Technology may be the key to helping the homeless 

click to enlarge Jeffrey Gottshall's video message that was posted on the Homeless POV YouTube channel helped reconnect him with his family in Pennsylvania. - COURTESY YOUTUBE.COM/HOMELESSPOV
  • Courtesy
  • Jeffrey Gottshall's video message that was posted on the Homeless POV YouTube channel helped reconnect him with his family in Pennsylvania.
San Francisco has long been challenged with how to end poverty. In fact, today’s cover story in The Examiner highlights the sheer difficulty in finding homes for the homeless in The City.

But one local media company may have found a way to help those struggling to get off the streets, according to a column in SF Weekly.

Over the Christmas holidays, employees with NearShot walked up and down Market Street offering homeless people the chance to say a message to their loved ones via video.

What happened next could very well be featured in its own movie.

For more than a decade, Jeffrey Gottshall – a 44-year-old man known to hang out near Old Navy on Market Street – had been out of touch with his family in Pennsylvania. He was even documented as a missing person there by authorities.

But Gottshall’s video changed that.

“Jeffrey left a short message to his father and family and niece and nephew — he mentioned them by name,” Kevin Adler, founder of NearShot, told the SF Weekly. Adler posted the video to Facebook and sent it to organizations and the Police Department in Montoursville, with some hope that Jeffrey's family might see it.

The video “blew up,” said Adler, and soon Gottshall’s sister was even tagged in a post with the video. Soon the Montoursville community, where Gottshall grew up, began a fundraising campaign to bring Gottshall home to his family. His sister and their own kids even made a video for Gottshall, and Gottshall has since been trying to find a way to go home despite some logistical issues.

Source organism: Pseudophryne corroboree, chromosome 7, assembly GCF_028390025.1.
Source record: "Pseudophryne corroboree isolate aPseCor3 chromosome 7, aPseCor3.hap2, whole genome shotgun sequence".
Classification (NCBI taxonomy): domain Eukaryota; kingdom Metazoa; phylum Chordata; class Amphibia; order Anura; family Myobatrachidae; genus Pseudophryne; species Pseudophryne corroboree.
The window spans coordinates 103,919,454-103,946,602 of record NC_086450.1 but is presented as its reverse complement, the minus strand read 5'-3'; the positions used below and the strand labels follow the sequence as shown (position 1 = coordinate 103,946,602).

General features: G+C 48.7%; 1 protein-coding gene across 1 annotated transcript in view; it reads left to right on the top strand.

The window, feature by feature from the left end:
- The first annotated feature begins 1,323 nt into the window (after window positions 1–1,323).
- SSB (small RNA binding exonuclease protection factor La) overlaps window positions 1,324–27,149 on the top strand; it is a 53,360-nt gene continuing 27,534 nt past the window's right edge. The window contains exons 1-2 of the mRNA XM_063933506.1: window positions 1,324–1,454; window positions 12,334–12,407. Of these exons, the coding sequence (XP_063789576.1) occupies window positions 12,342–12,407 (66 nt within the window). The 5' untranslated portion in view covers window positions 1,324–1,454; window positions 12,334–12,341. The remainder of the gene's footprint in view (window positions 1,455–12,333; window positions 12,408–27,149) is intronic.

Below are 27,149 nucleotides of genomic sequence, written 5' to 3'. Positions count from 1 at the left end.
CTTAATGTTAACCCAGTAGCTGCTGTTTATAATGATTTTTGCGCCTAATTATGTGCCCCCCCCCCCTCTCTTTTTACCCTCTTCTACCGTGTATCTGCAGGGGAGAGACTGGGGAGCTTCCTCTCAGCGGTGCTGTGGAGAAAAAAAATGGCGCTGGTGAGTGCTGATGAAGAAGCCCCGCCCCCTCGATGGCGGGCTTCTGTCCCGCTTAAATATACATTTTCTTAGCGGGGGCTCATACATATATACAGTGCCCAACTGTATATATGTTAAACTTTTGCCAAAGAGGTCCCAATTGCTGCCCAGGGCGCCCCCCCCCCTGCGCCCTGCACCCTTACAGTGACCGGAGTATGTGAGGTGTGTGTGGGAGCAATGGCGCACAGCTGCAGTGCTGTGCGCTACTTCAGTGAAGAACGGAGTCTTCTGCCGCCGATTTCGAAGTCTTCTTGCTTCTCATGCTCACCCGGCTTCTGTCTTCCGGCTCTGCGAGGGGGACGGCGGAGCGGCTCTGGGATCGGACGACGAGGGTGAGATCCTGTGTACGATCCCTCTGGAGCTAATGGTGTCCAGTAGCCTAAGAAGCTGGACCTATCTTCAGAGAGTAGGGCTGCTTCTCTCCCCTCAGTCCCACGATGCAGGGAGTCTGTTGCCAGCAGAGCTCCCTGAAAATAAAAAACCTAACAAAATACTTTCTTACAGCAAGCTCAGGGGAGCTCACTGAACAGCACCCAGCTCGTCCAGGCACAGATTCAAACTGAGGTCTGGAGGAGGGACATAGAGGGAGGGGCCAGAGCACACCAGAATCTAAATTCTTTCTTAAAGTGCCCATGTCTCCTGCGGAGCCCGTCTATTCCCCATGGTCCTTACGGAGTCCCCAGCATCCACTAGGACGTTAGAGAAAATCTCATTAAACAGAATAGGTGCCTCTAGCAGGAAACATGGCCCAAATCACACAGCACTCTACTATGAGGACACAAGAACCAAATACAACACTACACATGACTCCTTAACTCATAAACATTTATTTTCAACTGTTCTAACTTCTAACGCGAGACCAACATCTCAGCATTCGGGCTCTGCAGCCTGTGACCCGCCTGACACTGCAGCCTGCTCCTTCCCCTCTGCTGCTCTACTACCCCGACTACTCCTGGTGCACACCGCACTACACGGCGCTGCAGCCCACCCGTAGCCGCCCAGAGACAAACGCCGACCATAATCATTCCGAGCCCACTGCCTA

The purpose of the videos, Adler told the SF Weekly, is to humanize the homeless. Connecting those on the streets to their families is the key.

Indeed, social media has proven to boost the morale – and life – of those without a home in The City. Last year, San Francisco resident Daniel Polk took a photo with a homeless man named Edward who Polk frequently saw outside a Walgreens at 24th and Castro streets.

Polk then posted the photo of himself and Edward on his LinkedIn page, and promised that for every like or comment he received, Polk would donate a dollar to Edward.

The post ultimately resulted in $22 for Edward, and Polk has since published other photos of the pair to help raise money for the disabled man.

Bringing concerns of the homeless population online can have an immediate effect, Polk told The Examiner.

“The smile on his face was incredible,” Polk said of when he told Edward how many likes his picture received. “It was sort of beyond his way of thinking to think that there were people out there who cared about him in that way.”

There are steps being taken elsewhere in The City to help bring the homeless population online. The St. Anthony Foundation, which launched a technology lab in 2008, plans to double the size of its lab this year.

“Being homeless can often lead to extreme isolation, and technology is a way to reduce that isolation and really reconnect people to a lot of different things,” Karl Robillard, a spokesman for the St. Anthony Foundation, told The Examiner last year.

About The Author

Laura Dudnick

Laura Dudnick, a Bay Area native, covers education and planning for The San Francisco Examiner. She previously worked as a senior local editor for, and as the San Mateo County bureau reporter and weekend editor for Bay City News Service.
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